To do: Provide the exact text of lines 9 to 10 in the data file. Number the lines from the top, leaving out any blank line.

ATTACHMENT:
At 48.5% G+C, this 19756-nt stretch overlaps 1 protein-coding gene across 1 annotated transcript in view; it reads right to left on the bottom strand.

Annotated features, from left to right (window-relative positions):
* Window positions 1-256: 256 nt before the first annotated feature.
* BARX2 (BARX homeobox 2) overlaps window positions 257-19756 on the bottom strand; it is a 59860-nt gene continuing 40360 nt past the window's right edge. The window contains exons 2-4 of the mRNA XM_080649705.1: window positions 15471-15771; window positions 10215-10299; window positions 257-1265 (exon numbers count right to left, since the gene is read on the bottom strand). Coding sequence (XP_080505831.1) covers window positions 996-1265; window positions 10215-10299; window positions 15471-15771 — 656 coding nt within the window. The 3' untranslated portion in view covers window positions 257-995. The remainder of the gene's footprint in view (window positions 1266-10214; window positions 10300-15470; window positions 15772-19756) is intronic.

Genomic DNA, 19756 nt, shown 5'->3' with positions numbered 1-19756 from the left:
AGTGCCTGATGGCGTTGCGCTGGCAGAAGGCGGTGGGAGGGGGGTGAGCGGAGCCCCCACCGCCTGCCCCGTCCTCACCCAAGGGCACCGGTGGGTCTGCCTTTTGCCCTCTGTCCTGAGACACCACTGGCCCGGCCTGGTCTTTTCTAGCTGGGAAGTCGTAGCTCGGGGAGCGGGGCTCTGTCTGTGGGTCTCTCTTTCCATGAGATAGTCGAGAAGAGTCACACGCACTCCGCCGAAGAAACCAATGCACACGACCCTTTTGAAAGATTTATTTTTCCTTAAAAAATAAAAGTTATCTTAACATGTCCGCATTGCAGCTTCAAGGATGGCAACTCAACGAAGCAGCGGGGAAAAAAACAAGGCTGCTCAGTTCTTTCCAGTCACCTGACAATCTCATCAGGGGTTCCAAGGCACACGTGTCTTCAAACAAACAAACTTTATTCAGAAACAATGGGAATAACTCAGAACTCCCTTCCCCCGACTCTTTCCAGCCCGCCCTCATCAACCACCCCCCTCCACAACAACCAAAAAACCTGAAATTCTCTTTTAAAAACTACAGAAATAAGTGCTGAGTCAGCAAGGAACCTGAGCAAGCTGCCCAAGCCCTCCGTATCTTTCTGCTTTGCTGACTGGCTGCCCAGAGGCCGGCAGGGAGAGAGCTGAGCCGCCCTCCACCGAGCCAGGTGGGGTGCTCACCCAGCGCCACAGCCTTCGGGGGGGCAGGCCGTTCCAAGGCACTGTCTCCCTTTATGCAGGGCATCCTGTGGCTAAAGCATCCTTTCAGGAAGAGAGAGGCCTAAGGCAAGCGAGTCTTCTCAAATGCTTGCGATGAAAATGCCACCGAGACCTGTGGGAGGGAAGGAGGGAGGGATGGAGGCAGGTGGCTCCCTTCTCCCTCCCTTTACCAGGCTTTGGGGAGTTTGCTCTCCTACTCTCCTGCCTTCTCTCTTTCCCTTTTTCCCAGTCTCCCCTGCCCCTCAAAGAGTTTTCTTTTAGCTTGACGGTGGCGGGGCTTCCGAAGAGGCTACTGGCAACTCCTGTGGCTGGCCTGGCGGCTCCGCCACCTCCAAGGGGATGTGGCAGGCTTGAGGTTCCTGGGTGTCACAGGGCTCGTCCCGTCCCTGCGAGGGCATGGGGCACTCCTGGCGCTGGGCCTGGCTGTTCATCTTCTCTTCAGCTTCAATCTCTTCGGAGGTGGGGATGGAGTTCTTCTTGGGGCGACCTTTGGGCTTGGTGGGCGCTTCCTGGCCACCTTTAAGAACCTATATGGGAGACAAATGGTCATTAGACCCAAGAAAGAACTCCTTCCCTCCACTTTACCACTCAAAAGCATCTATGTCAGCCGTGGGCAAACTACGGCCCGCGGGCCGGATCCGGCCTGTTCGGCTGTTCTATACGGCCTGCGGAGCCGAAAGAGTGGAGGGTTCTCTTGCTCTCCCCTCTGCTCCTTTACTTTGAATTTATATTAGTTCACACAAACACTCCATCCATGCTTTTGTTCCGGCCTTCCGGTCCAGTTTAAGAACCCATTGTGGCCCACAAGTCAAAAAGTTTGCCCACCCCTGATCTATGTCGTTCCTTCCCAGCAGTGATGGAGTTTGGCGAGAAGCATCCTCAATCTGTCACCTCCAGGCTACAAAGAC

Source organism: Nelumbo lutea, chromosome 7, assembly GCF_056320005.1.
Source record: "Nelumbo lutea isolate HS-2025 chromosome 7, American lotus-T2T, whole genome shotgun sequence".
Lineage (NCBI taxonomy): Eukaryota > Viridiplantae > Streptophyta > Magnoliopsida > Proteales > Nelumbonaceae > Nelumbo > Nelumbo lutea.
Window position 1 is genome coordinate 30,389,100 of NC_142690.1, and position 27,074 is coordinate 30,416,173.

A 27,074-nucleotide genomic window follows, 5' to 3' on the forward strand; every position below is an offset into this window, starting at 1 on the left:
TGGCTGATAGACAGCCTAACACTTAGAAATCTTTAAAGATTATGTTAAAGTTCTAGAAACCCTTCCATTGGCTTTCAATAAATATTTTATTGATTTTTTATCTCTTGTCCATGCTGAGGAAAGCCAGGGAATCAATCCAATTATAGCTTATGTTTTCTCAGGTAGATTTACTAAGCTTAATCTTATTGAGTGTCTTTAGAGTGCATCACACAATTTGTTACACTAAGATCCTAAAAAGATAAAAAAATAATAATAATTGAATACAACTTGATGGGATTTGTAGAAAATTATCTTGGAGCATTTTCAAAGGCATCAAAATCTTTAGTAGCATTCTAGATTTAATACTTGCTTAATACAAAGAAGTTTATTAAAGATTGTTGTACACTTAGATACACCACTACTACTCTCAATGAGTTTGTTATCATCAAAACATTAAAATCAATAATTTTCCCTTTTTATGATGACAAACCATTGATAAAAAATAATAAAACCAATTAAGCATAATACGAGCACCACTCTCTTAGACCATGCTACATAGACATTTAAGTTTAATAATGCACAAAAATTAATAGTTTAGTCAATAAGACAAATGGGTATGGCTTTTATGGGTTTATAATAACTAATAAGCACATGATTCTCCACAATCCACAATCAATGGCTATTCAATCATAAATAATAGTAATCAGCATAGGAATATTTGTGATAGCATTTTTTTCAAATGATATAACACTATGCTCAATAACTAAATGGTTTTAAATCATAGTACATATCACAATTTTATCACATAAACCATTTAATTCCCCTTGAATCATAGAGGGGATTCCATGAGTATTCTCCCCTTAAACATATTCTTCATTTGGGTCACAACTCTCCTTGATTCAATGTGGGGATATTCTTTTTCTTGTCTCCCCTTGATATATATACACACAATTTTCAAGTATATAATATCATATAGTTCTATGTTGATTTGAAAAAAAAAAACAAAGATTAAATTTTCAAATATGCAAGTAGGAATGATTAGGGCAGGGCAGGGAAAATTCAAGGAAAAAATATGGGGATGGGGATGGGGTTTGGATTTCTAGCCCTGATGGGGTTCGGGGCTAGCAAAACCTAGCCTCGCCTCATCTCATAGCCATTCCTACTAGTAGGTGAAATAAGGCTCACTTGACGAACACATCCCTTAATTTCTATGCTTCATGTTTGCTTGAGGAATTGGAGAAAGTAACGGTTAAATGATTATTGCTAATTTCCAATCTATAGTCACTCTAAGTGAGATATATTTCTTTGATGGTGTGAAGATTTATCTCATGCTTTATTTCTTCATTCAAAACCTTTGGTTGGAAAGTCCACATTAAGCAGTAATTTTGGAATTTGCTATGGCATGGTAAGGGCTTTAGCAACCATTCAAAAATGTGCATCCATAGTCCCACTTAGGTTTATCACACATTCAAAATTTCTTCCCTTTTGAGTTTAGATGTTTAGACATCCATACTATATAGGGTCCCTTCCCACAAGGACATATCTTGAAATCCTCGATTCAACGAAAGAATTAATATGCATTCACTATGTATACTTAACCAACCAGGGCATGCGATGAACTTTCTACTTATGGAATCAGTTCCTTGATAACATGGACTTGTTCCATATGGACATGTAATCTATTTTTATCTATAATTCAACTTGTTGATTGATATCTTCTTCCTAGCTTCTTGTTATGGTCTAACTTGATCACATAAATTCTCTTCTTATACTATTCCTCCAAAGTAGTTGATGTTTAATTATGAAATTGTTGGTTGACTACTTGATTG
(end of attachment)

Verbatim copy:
Lineage (NCBI taxonomy): Eukaryota > Viridiplantae > Streptophyta > Magnoliopsida > Proteales > Nelumbonaceae > Nelumbo > Nelumbo lutea.
Window position 1 is genome coordinate 30,389,100 of NC_142690.1, and position 27,074 is coordinate 30,416,173.